But if his supporters follow his example, Sanford may not get much sympathy after his confession of an extramarital affair. As a member of the U.S. House, where he served from 1995 to 2001, Sanford was not very forgiving of prospective House Speaker Bob Livingston when it was revealed he'd had an affair. "The bottom line is Livingston lied," Sanford told CNN. "He lied to his wife."The man is a child. And a laughingstock. Literally, this is what a laughingstock looks like. Better yet, from his look of surprise in the picture taken of him when he got back, I'll bet you anything he had no idea anyone had noticed or cared. I'll bet he thought everyone would capably cover for him. In any event, I absolutely, positively, do not think that, before he returned to America, he had planned to have this press conference. Which would be magnificent stupidity. And of a kind only today's GOP can give us.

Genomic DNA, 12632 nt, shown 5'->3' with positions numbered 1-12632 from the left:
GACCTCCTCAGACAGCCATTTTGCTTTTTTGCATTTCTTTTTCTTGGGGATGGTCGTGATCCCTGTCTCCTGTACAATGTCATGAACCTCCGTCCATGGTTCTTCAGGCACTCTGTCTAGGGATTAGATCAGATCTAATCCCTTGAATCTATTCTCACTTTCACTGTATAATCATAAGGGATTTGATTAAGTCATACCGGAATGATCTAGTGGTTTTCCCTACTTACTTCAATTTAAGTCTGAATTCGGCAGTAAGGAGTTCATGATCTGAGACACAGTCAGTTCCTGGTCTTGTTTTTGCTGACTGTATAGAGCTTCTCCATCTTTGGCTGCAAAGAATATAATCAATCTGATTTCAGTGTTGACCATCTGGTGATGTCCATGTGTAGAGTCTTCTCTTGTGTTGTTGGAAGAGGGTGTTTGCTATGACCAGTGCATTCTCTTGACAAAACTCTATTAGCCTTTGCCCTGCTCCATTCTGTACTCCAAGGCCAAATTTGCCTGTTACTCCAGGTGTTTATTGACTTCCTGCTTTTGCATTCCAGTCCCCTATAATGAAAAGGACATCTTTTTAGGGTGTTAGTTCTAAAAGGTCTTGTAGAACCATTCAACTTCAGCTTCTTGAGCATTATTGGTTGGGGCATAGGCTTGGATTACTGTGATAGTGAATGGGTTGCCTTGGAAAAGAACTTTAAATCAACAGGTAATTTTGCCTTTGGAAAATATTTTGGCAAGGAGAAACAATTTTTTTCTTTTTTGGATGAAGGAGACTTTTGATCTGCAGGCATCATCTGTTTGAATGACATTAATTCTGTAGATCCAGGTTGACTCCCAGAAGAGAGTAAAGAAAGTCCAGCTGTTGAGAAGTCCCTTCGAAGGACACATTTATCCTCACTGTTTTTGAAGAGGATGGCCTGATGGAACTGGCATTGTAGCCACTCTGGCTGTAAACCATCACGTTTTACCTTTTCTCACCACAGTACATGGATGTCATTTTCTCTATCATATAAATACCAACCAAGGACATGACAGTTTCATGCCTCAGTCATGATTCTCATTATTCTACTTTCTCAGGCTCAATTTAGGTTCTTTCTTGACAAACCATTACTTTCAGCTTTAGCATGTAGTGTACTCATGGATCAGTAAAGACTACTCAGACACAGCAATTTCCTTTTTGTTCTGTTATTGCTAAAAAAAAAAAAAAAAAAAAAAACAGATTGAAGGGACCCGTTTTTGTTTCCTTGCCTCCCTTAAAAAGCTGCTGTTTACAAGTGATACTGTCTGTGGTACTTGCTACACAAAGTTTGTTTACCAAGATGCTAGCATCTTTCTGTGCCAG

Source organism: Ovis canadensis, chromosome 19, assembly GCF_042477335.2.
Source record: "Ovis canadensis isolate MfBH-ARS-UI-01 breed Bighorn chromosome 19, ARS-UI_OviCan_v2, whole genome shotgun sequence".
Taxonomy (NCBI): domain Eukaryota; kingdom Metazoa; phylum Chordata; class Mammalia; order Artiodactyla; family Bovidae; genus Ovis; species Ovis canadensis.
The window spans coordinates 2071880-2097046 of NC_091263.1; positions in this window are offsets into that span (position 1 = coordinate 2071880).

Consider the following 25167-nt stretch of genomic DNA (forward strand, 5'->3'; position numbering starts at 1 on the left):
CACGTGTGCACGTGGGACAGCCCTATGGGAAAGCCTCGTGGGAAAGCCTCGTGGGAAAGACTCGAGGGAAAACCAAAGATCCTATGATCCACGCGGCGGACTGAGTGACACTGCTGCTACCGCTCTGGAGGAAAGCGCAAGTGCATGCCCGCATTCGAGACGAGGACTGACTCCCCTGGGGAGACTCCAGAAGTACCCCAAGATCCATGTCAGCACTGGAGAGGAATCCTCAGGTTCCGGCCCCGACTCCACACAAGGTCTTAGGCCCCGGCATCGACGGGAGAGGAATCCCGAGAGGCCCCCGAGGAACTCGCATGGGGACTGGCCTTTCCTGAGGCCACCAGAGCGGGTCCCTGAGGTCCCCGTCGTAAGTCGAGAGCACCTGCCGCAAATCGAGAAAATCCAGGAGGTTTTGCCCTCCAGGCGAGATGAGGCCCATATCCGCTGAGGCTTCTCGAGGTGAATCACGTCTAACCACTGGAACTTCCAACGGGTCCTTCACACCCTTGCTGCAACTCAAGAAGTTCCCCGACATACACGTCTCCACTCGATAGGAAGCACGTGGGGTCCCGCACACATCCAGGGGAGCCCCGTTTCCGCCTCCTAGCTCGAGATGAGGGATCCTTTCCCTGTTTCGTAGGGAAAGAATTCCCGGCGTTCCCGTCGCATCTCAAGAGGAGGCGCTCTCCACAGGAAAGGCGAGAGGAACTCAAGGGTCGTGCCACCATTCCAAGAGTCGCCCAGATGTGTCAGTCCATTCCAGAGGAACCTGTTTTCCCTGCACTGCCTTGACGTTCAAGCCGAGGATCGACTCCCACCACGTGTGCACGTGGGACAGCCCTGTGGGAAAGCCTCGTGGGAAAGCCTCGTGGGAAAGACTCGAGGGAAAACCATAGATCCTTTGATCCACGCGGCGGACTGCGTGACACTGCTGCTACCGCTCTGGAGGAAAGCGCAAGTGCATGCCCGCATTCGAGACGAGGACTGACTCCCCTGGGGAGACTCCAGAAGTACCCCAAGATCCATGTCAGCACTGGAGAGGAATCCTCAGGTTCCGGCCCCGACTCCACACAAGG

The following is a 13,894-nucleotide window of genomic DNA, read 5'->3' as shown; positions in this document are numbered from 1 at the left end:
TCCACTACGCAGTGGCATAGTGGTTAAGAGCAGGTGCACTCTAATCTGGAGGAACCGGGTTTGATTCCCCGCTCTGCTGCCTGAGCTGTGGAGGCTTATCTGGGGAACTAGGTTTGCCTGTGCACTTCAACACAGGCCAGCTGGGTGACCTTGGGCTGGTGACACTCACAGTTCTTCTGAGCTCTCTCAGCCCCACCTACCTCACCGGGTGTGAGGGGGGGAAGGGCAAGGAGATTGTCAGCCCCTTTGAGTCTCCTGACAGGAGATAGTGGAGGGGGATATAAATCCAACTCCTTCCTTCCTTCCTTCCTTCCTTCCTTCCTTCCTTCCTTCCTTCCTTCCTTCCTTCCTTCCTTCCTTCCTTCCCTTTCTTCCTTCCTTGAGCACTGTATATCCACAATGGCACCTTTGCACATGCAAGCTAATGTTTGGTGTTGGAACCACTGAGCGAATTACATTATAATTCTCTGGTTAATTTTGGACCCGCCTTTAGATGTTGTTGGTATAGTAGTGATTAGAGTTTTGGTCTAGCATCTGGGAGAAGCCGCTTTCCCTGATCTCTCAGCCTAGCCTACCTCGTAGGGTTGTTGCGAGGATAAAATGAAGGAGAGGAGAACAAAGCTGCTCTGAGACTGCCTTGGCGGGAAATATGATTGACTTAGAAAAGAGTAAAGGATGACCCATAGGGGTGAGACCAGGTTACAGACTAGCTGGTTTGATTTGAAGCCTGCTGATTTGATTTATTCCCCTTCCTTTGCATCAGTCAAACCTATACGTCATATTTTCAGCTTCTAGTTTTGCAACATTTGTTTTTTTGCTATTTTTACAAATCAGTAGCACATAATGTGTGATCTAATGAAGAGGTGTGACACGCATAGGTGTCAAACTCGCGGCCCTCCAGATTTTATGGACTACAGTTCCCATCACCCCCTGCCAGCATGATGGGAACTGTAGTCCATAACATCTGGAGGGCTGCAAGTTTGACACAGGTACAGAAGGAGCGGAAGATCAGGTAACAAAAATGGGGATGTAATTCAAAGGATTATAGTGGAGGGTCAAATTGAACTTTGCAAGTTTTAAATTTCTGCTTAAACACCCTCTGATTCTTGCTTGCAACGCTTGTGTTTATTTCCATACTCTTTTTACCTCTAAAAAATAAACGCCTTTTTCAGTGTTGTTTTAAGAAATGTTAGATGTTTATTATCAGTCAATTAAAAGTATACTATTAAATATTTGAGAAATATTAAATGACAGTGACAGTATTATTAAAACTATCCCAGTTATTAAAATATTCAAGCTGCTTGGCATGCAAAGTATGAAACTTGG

...I suspect that Sanford is only half-politician. He cries in front of a reporter. He protests too much. He can't make basic chit-chat. He'd rather talk about riding a raft as a kid than his latest policy proposal. And he clings, despite the homogenizing influences of our political process, to a stubborn, impractical libertarianism derived, at least in part, from the writings of Ayn Rand. For years, this refusal to compromise, this individuality, served him well politically; Sanford slept on his couch in Washington, got trims at Supercuts (with coupons!), railed against spending and won every election he entered. But no longer. In the real world, you can't refuse $700 million meant for teachers and cops. And you can't run away to South America, unannounced and untraceable, simply because you had a bad day at the office—however much you might think it's your prerogative. Especially if you worked, say, at the White House.
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